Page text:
Cris. Your gentleman parcel-poet, sir.

Mec. O, good my lord, forgive! be like the gods.

Hor. Let royal bounty, Caesar, mediate.

Caes. There is no bounty to be shew'd to such As have no real goodness: bounty is A spice of virtue; and what virtuous act Can take effect on them, that have no power Of equal habitude to apprehend it, But live in worship of that idol, vice, As if there were no virtue, but in shade Of strong imagination, merely enforced ? This shews their knowledge is mere ignorance, Their far-fetch'd dignity of soul a fancy, And all their square pretext of gravity A mere vain-glory; hence, away with them! I will prefer for knowledge, none but such As rule their lives by it, and can becalm All sea of Humour with the marble trident Of their strong spirits: others fight below With gnats and shadows; others nothing know. [Exeunt.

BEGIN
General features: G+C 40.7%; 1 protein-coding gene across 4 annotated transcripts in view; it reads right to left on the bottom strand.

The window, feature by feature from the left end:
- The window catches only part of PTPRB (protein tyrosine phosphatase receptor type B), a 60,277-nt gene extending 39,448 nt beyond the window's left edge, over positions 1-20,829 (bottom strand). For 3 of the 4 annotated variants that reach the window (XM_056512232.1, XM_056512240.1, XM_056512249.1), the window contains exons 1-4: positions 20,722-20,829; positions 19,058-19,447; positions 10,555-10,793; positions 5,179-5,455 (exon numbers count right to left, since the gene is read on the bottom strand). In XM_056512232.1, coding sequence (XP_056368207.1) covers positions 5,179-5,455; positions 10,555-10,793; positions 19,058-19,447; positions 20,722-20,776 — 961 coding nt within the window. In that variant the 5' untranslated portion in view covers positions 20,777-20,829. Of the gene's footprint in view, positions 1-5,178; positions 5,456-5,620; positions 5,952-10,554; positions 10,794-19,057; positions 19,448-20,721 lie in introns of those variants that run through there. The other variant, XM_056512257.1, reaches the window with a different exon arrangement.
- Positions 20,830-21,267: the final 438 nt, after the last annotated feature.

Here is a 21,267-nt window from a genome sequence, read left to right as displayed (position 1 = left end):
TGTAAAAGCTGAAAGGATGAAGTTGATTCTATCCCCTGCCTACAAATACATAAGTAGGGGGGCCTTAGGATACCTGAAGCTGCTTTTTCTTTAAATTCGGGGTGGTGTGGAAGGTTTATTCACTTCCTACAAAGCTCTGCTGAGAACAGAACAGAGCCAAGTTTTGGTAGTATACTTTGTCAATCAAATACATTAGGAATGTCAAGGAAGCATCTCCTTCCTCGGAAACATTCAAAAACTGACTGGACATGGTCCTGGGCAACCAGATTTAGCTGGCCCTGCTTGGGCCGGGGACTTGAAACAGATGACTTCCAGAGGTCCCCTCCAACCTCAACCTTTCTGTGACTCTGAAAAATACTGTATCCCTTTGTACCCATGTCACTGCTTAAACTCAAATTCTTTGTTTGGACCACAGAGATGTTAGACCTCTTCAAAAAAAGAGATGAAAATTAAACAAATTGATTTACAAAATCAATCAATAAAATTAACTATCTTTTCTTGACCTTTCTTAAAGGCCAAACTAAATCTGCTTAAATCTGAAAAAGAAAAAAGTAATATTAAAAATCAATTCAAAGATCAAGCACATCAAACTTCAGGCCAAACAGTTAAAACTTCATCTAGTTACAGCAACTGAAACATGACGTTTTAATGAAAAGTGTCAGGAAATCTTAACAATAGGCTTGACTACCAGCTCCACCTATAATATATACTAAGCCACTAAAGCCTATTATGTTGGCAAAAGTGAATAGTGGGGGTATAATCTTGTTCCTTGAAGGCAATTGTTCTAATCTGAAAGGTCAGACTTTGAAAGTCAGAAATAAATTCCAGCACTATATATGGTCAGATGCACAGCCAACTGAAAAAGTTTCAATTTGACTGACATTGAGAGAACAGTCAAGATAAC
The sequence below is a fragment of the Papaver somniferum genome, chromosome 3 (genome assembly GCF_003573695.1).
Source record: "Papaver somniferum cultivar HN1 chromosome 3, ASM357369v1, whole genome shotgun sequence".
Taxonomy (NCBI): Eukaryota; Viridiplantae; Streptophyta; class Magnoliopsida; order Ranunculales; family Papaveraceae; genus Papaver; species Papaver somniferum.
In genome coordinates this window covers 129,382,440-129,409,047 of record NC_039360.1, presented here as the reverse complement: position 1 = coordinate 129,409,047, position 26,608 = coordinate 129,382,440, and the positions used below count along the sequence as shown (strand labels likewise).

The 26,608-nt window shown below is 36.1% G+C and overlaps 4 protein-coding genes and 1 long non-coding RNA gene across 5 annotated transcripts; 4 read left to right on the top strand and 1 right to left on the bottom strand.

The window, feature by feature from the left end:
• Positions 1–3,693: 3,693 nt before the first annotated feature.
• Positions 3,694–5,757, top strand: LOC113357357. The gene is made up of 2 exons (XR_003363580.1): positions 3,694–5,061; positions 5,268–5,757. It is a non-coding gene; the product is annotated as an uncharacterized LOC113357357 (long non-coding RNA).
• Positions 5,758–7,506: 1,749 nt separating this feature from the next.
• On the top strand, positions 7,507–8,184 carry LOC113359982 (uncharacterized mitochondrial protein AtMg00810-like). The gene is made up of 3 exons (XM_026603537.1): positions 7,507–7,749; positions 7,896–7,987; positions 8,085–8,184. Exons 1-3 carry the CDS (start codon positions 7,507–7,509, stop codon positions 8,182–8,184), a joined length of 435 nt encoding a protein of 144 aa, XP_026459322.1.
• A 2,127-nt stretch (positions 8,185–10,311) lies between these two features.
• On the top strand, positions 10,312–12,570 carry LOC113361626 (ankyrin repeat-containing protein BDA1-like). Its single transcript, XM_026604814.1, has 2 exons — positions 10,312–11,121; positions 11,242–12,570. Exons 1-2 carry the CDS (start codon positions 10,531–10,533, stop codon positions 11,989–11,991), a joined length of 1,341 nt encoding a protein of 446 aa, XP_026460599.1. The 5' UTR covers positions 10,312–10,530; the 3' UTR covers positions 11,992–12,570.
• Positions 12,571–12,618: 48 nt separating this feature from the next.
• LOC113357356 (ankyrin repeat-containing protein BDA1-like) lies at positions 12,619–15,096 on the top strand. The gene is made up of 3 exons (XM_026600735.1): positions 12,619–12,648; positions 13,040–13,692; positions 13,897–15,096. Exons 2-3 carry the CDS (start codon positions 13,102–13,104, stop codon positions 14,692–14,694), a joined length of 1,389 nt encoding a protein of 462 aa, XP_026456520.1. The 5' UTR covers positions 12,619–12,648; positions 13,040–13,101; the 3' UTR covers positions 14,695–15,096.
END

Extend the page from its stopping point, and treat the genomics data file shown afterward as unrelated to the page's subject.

SCENE V.-A Street before the Palace. Enter TUCCA, CRISPINUS, and PYRGUS.

Tuc. What's become of my little punk, Venus, and the poultfoot stinkard, her husband, ha?

Cris. O; they are rid home in the coach, as fast as the wheels can run.

Tuc. God Jupiter is banished, I hear, and his cockatrice Juno lock'd up. 'Heart, an all the poetry in Parnassus get me to be a player again, I'll sell 'em my share for a sesterce. But this is Humours, Horace, that goat-footed envious slave; he's turn'd fawn now; an informer, the rogue! 'tis he has betray'd us all. Did you not see him with the emperor crouching?

Cris. Yes.

Tuc. Well, follow me. Thou shalt libel, and I'll cudgel the rascal. Boy, provide me a truncheon. Revenge shall gratulate him, tam Marti, quam Mercurio.

Pyr. Ay, but master, take heed how you give this out; Horace is a man of the sword.